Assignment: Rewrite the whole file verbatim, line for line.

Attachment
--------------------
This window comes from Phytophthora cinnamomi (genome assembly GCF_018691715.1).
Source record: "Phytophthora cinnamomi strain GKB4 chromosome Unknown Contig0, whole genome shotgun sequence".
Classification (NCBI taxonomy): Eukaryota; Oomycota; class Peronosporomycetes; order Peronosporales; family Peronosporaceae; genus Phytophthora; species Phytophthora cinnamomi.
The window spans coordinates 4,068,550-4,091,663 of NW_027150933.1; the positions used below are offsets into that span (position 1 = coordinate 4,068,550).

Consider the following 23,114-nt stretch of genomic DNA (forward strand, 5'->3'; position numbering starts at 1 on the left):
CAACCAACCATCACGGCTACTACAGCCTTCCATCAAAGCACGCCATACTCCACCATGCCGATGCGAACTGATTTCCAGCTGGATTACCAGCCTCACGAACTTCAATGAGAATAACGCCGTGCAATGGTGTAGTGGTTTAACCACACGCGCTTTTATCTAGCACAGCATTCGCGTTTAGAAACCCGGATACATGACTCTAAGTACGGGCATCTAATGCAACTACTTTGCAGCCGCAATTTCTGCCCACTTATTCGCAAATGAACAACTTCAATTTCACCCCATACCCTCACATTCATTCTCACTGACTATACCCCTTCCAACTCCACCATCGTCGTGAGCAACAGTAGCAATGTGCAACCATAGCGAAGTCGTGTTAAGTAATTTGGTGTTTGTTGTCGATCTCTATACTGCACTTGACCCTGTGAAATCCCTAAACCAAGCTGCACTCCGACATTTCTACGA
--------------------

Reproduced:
This window comes from Phytophthora cinnamomi (genome assembly GCF_018691715.1).
Source record: "Phytophthora cinnamomi strain GKB4 chromosome Unknown Contig0, whole genome shotgun sequence".
Classification (NCBI taxonomy): Eukaryota; Oomycota; class Peronosporomycetes; order Peronosporales; family Peronosporaceae; genus Phytophthora; species Phytophthora cinnamomi.
The window spans coordinates 4,068,550-4,091,663 of NW_027150933.1; the positions used below are offsets into that span (position 1 = coordinate 4,068,550).

Consider the following 23,114-nt stretch of genomic DNA (forward strand, 5'->3'; position numbering starts at 1 on the left):
CAACCAACCATCACGGCTACTACAGCCTTCCATCAAAGCACGCCATACTCCACCATGCCGATGCGAACTGATTTCCAGCTGGATTACCAGCCTCACGAACTTCAATGAGAATAACGCCGTGCAATGGTGTAGTGGTTTAACCACACGCGCTTTTATCTAGCACAGCATTCGCGTTTAGAAACCCGGATACATGACTCTAAGTACGGGCATCTAATGCAACTACTTTGCAGCCGCAATTTCTGCCCACTTATTCGCAAATGAACAACTTCAATTTCACCCCATACCCTCACATTCATTCTCACTGACTATACCCCTTCCAACTCCACCATCGTCGTGAGCAACAGTAGCAATGTGCAACCATAGCGAAGTCGTGTTAAGTAATTTGGTGTTTGTTGTCGATCTCTATACTGCACTTGACCCTGTGAAATCCCTAAACCAAGCTGCACTCCGACATTTCTACGA